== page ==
The Reluctant Avant-Gardists
Samuil E. Feinberg: The Post-Scriabin Pianist
Samuil Evgenevich Feinberg was born in Odessa on May 26, 1890 and died in Moscow on October 22, 1962. Feinberg lived in Moscow from 1894. An important Russian pianist and composer, currently largely forgotten in the West, he laid pianistic and musico-theoretical groundwork with A. F. Jensen in Moscow. In 1904-1905 he continued his studies at the Moscow Philharmonic School, including piano with A. Goldenweiser, and then became a pupil at the Moscow Conservatoire from 1905 until graduation in 1911, studying with Goldenweiser (piano) and N. S. Zhilaev (composition). From 1912 on he commenced his career as a solo pianist in Russia and abroad. In composition he began as an obvious disciple of Scriabin, and to a lesser extent, Myaskovsky. His Sonata No.6 was chosen to be played at the ISCM Festival in Venice, September 1925. In 1927 he concertized in Germany ( Franfurt-am-Main, Berlin, Leipzig, and Hamburg), presenting music of Scriabin, Stanchinskiy, Aleksandrov, Myaskovsky, Prokofiev, Polovinkin, Goedicke, Catuar, and his own. The bulk of his compositions are for solo piano or voice with piano (although there are also three piano concerti). He was obviously most at ease with the keyboard, and wrote difficult but pianistic music. He was considered an important performer and teacher in Russia, producing a kind of ecstatic playing reminiscent of Scriabin, although wilder and less disciplined. His book on piano playing was published soon after his death.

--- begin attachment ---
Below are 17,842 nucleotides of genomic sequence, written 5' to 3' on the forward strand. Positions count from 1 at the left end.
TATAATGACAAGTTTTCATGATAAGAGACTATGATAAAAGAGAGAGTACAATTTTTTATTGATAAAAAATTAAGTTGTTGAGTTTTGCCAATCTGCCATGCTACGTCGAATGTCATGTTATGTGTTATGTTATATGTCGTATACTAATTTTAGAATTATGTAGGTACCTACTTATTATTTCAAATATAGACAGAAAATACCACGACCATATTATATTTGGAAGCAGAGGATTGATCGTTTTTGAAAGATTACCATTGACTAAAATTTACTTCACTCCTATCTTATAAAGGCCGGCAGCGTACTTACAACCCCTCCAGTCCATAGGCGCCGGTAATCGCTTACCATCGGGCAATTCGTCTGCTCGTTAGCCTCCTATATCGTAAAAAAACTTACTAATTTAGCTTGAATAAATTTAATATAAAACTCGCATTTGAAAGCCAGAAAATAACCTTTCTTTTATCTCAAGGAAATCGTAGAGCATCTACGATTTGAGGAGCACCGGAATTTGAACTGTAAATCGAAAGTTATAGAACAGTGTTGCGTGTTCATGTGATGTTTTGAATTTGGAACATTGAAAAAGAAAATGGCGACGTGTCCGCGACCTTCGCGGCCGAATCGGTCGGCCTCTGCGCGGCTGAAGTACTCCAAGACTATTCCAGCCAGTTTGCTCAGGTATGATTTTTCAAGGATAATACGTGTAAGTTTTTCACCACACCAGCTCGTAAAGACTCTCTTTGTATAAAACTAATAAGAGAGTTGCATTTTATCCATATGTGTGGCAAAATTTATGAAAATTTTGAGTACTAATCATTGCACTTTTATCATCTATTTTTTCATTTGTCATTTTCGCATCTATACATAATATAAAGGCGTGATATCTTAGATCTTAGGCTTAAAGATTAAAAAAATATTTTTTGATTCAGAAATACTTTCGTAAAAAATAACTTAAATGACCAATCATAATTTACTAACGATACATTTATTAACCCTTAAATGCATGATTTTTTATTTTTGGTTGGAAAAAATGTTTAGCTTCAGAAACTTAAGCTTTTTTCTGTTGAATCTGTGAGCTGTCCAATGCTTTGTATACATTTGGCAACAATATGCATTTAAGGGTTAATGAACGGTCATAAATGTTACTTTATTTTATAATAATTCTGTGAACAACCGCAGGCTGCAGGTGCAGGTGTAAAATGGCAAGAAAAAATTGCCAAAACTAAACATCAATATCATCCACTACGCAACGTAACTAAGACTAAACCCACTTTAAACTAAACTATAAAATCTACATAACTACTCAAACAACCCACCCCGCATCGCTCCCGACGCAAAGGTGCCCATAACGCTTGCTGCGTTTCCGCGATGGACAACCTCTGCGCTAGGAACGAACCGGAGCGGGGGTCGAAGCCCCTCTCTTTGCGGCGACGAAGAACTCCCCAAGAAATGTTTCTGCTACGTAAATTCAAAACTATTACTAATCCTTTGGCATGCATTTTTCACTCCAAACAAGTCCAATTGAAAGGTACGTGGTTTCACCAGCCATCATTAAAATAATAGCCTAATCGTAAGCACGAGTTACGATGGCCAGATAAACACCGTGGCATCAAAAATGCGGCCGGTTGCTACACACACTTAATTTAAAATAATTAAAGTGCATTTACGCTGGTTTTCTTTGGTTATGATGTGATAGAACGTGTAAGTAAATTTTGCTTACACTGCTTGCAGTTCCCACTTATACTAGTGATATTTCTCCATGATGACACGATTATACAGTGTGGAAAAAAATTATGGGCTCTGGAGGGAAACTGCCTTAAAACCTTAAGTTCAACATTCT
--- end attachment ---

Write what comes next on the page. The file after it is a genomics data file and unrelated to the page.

His song settings of the symbolist school were considered to be fine examples of a composer who captured the essential spirit of poets such as Blok. After 1930, Feinberg had to toe the Party line, and he produced a certain amount of "establishment" music, but during the 1920s, he was certainly one of the more exciting of the new talents. His art is darker than Scriabin's, and there is not that striving toward light; neither is there a declared program of any kind because Feinberg preferred to leave such matters to the imagination of the listener. Sabaneev declared that Feinberg was similar to Schumann, Poe, and Dostoevsky, thus suggesting that he was an obsessed personality as a composer. Like Scriabin, Feinberg used the full sweep of the keyboard, but he